©Pathland Photography 2015

Matthew J .Pellegrino is an award-winning composer and classically trained oboist with a fascination for new timbral realms of expression, aural extremes, and visceral sonic imagery. He has enjoyed an eclectic musical upbringing; one which combines classical training, electronic sounds, and a brief stint in a metal band. Pellegrino seeks to create music that is, all at once, deeply personal, raw, and darkly humorous. ​ Matthew has written music for large ensembles, chamber groups, and choirs, as well as scores for film and other media. In 2016, Matthew's Winter Unending, Invincible Summer won the Charles B. Olson award, and has been performed and recorded by the ​Encore Wind Ensemble. His piece, what if... for pierrot ensemble was recently recorded by the Virtuosi Players of the Brno Filharmonie in the Czech Republic with ABLAZE records. Additionally, he has collaborated with the dance program, film studio, and animation department at the State University of New York at Fredonia. His works have been performed by the Fredonia State University Wind Ensemble, Kent State University New Music Ensemble, West Islip High School Orchestra, and MezzoBlasto Clarinet Quartet. Matthew was born in 1994 in South Korea and was raised on Long Island, New York. He is currently pursuing his Master's Degree at the Peabody Conservatory under Oscar Bettison, and his primary teachers have been Dr. Rob Deemer, Dr. Sean Doyle, and Dr. Karl Boelter. He now resides in Baltimore, Maryland with his cat, Gnocchi. When not making noise, he can be found hiking, making/eating pasta, or attending local shows.



Winter Unending, Invincible Summer

Dedicated to the Dr. Holcomb and the Fredonia Wind Ensemble, Winter Unending, Invincible Summer was composed during the Spring of 2015 for a reading with the Fredonia Wind Ensemble and then later revised during the summer. The title of the piece borrows from a quote by French author and philosopher Albert Camus, “In the midst of winter, I found there was, within me, an invincible summer. And that makes me happy. For it says that no matter how hard the world pushes against me, within me, there’s something stronger – something better, pushing right back.” It is this sense of endless perseverance and inner strength that inspired this piece, which was composed as a tribute to people who suffer from depression. Mental illness is often overlooked in many cultures and viewed with a negative stigma. People tend to believe that the sufferer is merely weak and not actually suffering from a legitimate biochemical imbalance. Throughout my life I’ve had close friends who I have watched battle with depression, and I believe them to be some of the strongest people I’ve ever met. The piece is meant to depict a narrative of a transition from a cold, lonely winter that thaws and brings the listener someplace warm. The piece opens with a percussion quartet of cold metals sounding hollow intervals, followed by a wind chorale that introduces the timbral sound of winter. The narrative theme is then introduced by various woodwind solos accompanied by the sound of harsh winds rushing through bare trees. Eventually this wind picks up and expands to the full sound of winter appearing as a vast frozen landscape. The narrative theme is then subjected to a winter storm that climaxes in a frenzy of cold isolation, which begins the process of thawing into a brass chorale. In this chorale the narrative theme can be heard thriving in its new environment with remnants of the winter chords chiming in the background.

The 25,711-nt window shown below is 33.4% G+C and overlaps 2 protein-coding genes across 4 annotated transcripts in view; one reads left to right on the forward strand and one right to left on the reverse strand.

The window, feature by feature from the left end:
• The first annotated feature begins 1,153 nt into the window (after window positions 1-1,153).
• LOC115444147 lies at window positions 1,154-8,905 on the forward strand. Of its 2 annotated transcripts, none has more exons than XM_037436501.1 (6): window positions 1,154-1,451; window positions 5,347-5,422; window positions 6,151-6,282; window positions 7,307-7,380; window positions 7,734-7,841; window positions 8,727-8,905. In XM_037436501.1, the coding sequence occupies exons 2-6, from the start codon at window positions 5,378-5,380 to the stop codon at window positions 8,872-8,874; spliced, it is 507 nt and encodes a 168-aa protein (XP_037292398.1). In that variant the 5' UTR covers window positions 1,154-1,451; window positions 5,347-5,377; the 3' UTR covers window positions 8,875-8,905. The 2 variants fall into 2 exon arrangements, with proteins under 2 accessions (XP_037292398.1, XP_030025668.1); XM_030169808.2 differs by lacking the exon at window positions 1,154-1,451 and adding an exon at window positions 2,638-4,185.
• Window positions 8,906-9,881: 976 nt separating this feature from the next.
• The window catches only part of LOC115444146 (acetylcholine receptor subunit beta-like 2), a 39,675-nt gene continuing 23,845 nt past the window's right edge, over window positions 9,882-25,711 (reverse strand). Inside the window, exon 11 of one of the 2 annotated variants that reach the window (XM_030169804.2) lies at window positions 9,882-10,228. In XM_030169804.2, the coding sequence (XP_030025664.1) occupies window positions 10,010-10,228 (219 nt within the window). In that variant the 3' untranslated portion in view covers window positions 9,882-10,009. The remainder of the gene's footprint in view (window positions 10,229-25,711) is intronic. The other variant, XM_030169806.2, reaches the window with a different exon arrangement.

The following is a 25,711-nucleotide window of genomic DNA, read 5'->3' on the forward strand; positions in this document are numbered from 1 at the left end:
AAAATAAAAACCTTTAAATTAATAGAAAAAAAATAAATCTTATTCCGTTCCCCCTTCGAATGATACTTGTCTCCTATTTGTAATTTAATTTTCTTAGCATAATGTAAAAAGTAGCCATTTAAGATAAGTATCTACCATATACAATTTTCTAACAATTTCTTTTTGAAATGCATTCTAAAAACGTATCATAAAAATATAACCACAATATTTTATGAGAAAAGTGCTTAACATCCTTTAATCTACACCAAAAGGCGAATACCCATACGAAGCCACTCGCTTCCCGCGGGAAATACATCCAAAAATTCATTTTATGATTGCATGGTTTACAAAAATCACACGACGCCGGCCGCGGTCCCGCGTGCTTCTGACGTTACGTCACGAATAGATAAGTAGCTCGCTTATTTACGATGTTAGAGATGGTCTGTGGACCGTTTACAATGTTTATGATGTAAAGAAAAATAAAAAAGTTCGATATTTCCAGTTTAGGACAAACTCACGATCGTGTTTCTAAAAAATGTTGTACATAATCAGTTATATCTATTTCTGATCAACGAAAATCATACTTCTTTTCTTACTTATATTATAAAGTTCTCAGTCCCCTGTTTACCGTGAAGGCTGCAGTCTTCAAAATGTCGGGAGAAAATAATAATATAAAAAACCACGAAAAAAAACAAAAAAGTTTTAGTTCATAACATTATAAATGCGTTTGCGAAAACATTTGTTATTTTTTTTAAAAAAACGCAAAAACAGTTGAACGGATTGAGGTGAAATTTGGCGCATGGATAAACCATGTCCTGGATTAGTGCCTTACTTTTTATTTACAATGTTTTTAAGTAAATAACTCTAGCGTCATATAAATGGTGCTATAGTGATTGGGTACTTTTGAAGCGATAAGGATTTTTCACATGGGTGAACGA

what if...

Written during the summer and fall of 2015, what if... is a piece that seeks to explore one moment of music to its fullest as both a micro and macro idea. The piece was inspired by a question that my teacher would ask me whenever he sensed me getting stuck in my own music. He would refer to it as a game, saying, "Well why don't you play the 'What if' game with your materials this week?" This compositional exercise is the goal of the piece; to utilize about 2 seconds of sound to generate an entire piece.